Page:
Even the so called shariah is not divine. The shariah and its components like hudud differ from place to place, from state to state (in Malaysia), from cuntry to country, and from time to time.

Most certainly all these differences cannot be divine. It cannot be from Allah or the Rasul (Messenger).

I was not surprised to learn that Islamic banking in our country is not 100% universally Islamic.  It is Islamic banking according to the Shafiee sect. So it is sectarian Islamic banking.

Hence the High Curt judge Dato Abdul Wahab Patail (the brother of our AG Tan Sri Abdul Ghani Patail) was right over 10 years ago when he made his famous judgement against the Islamic bankers - calling them oppressive.  He did not allow his religion affect his judgement.
 
More recently I was again not surprised that the collection of cash money as payment for zakat is not universally Islamic. It is a sectarian belief of the Hanafi sect. It is not even part of the Shafiee sect which says that zakat must only be paid in kind using food items especially grains (rice, wheat, barley etc).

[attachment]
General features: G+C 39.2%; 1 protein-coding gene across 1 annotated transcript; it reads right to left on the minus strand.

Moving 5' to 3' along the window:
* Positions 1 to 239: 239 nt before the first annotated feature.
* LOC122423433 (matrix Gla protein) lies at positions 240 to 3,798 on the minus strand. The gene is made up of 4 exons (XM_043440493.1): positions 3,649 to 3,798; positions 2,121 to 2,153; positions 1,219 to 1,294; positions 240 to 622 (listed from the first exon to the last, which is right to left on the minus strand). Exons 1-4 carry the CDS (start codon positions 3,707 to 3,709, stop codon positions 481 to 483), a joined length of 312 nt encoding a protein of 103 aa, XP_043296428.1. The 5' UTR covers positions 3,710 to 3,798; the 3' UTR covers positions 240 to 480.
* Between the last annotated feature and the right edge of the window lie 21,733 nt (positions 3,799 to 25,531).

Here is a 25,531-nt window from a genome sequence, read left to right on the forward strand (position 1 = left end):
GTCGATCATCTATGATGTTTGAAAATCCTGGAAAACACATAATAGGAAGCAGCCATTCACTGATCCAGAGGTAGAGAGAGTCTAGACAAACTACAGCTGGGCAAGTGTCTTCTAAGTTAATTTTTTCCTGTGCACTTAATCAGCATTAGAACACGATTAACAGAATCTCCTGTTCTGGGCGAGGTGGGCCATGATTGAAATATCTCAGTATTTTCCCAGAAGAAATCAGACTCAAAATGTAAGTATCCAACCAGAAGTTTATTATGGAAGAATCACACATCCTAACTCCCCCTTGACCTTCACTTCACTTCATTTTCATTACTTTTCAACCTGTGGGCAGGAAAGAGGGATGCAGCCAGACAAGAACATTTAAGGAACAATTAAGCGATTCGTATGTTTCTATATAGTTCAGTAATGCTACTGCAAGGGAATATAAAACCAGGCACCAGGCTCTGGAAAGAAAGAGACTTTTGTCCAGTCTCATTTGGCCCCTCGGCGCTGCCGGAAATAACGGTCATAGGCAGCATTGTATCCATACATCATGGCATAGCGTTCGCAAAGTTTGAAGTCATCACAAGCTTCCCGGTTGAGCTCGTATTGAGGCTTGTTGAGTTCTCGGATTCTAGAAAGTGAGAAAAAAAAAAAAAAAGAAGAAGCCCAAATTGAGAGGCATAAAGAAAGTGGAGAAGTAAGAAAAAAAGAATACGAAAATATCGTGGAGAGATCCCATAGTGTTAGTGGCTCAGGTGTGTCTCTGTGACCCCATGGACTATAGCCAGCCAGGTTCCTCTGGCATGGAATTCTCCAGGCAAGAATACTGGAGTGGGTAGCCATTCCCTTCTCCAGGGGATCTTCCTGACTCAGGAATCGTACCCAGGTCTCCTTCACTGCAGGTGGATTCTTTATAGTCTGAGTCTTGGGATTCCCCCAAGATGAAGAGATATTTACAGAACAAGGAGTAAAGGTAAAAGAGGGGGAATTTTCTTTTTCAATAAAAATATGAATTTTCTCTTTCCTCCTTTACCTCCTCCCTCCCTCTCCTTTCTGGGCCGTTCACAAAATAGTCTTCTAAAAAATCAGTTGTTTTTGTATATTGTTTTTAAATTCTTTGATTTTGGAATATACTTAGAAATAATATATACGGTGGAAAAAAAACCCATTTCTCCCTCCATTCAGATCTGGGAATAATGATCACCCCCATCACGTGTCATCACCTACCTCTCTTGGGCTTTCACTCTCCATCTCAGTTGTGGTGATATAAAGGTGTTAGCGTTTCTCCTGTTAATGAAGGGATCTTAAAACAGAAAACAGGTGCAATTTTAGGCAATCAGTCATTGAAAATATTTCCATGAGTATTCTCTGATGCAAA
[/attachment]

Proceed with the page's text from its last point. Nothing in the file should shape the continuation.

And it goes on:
Therefore when the Minister of Religious Affairs said that Malaysia follows the Shafiee sect he was acknowledging firstly that in Malaysia our Islam is not a universal Islam of the Quran but the sectarian religion of the fiqah or schools of jurisprudence.  I hope Muslim judges will take note of this. The religion that you believe is not the universal Islam of the Quran but rather the sectarian religion of the fiqah schools.